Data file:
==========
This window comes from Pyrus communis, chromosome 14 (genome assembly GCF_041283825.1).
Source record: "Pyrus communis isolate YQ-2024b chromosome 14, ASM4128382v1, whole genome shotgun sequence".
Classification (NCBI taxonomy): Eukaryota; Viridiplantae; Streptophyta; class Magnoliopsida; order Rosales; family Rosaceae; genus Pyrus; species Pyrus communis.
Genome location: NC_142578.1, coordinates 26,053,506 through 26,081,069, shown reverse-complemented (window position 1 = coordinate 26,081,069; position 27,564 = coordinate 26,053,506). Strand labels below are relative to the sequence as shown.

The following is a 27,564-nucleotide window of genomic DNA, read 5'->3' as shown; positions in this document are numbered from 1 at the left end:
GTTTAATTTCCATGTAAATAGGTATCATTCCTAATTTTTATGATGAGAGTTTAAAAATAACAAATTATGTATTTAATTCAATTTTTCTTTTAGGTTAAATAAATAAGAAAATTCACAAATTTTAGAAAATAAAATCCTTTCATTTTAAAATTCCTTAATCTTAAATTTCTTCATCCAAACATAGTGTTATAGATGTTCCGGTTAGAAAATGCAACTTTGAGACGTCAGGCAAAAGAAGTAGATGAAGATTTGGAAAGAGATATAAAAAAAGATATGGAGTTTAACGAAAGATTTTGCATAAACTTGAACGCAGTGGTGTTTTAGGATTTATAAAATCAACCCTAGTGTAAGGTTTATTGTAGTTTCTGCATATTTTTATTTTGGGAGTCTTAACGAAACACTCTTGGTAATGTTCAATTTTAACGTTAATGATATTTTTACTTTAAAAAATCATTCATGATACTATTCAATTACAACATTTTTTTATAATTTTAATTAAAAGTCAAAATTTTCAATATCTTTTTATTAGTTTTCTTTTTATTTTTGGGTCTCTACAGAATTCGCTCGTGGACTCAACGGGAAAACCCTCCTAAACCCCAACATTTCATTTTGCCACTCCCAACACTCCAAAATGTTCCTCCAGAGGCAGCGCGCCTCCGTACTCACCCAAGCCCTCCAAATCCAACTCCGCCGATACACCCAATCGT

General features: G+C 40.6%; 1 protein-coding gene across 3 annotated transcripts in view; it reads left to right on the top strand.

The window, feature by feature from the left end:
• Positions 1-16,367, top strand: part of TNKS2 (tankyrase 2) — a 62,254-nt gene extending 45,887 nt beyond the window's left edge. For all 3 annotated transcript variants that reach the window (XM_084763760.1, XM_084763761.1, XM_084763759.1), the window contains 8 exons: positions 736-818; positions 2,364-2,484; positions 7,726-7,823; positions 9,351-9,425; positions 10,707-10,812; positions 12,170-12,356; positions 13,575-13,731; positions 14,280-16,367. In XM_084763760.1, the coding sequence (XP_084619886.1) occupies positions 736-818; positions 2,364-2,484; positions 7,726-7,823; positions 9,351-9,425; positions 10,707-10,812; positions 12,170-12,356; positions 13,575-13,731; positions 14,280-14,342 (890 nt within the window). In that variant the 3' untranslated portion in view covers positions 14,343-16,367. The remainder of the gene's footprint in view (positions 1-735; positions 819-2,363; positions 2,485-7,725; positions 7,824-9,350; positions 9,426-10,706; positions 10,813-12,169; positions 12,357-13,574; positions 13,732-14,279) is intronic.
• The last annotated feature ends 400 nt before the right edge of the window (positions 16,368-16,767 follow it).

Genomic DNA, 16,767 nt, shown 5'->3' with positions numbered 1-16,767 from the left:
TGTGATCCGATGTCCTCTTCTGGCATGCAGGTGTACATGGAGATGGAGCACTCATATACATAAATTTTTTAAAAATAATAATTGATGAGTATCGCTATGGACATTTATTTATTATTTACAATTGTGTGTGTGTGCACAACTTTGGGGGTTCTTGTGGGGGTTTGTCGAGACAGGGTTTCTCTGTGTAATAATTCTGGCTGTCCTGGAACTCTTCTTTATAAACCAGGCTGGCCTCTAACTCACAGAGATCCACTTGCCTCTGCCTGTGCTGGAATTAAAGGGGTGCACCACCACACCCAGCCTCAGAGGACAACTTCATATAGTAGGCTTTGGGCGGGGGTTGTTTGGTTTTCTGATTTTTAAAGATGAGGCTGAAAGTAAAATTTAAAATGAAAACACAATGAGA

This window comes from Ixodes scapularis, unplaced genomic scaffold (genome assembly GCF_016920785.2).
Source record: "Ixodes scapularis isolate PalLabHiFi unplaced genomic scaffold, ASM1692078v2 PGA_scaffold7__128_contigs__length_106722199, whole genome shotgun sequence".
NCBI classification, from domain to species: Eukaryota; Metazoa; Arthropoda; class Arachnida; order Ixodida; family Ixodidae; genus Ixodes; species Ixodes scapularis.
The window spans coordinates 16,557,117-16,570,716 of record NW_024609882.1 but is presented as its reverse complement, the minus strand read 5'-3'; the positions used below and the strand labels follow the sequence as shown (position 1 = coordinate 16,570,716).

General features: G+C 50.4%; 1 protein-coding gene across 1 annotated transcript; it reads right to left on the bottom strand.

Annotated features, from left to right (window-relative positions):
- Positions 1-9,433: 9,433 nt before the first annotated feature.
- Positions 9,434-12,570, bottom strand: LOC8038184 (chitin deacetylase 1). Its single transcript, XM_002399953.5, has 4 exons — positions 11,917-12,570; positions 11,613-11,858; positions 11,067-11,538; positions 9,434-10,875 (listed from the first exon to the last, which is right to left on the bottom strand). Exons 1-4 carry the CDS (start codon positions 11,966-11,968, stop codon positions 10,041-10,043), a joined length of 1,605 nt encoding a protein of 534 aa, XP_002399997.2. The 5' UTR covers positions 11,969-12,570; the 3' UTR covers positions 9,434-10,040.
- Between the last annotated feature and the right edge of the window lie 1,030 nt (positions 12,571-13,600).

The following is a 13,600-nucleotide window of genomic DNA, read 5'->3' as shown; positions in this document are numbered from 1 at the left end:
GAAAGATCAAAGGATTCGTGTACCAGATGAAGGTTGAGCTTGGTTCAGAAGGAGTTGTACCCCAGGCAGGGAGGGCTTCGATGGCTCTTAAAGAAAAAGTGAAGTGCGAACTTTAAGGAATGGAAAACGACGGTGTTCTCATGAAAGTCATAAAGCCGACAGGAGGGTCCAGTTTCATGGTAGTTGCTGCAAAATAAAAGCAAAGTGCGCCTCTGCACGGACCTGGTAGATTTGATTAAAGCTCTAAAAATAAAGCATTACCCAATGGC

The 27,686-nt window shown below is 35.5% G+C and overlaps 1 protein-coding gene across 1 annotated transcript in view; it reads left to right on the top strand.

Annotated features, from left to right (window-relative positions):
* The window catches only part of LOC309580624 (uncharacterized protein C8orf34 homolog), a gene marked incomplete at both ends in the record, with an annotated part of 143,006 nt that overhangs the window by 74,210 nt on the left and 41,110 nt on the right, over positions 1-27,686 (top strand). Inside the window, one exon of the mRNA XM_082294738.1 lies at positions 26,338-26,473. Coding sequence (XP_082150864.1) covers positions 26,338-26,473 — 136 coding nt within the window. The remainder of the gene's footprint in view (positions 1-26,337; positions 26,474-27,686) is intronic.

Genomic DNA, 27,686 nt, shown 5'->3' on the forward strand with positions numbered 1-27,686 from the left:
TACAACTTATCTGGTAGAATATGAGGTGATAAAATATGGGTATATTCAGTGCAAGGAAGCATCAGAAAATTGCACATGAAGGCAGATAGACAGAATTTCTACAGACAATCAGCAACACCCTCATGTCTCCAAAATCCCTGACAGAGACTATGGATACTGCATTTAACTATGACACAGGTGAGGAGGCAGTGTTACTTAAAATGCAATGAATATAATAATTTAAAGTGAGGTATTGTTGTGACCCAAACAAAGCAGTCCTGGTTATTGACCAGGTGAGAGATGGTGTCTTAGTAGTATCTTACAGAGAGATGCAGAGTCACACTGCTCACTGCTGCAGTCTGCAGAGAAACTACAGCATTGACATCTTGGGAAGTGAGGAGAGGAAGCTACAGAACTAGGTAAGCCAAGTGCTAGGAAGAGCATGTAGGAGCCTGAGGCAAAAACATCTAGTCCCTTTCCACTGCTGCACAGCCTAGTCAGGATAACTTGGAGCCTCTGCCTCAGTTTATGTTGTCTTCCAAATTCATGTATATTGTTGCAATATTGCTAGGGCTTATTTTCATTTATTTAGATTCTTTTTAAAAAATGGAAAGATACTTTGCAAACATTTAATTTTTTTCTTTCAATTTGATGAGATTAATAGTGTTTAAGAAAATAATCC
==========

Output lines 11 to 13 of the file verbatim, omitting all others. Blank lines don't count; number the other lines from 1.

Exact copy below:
Genomic DNA, 16,767 nt, shown 5'->3' with positions numbered 1-16,767 from the left:
TGTGATCCGATGTCCTCTTCTGGCATGCAGGTGTACATGGAGATGGAGCACTCATATACATAAATTTTTTAAAAATAATAATTGATGAGTATCGCTATGGACATTTATTTATTATTTACAATTGTGTGTGTGTGCACAACTTTGGGGGTTCTTGTGGGGGTTTGTCGAGACAGGGTTTCTCTGTGTAATAATTCTGGCTGTCCTGGAACTCTTCTTTATAAACCAGGCTGGCCTCTAACTCACAGAGATCCACTTGCCTCTGCCTGTGCTGGAATTAAAGGGGTGCACCACCACACCCAGCCTCAGAGGACAACTTCATATAGTAGGCTTTGGGCGGGGGTTGTTTGGTTTTCTGATTTTTAAAGATGAGGCTGAAAGTAAAATTTAAAATGAAAACACAATGAGA

This window comes from Ixodes scapularis, unplaced genomic scaffold (genome assembly GCF_016920785.2).